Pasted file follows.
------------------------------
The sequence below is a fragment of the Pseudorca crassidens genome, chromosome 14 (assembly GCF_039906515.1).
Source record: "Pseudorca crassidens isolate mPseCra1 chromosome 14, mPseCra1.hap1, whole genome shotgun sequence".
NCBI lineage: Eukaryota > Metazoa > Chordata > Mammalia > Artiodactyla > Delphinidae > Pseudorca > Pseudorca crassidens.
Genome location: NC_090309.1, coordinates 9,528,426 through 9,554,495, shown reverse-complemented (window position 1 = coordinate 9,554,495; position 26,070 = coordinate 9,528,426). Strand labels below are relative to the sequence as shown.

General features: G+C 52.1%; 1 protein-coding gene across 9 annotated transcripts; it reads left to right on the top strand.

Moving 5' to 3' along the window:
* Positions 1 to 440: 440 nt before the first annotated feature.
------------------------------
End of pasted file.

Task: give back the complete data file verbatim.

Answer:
The sequence below is a fragment of the Pseudorca crassidens genome, chromosome 14 (assembly GCF_039906515.1).
Source record: "Pseudorca crassidens isolate mPseCra1 chromosome 14, mPseCra1.hap1, whole genome shotgun sequence".
NCBI lineage: Eukaryota > Metazoa > Chordata > Mammalia > Artiodactyla > Delphinidae > Pseudorca > Pseudorca crassidens.
Genome location: NC_090309.1, coordinates 9,528,426 through 9,554,495, shown reverse-complemented (window position 1 = coordinate 9,554,495; position 26,070 = coordinate 9,528,426). Strand labels below are relative to the sequence as shown.

General features: G+C 52.1%; 1 protein-coding gene across 9 annotated transcripts; it reads left to right on the top strand.

Moving 5' to 3' along the window:
* Positions 1 to 440: 440 nt before the first annotated feature.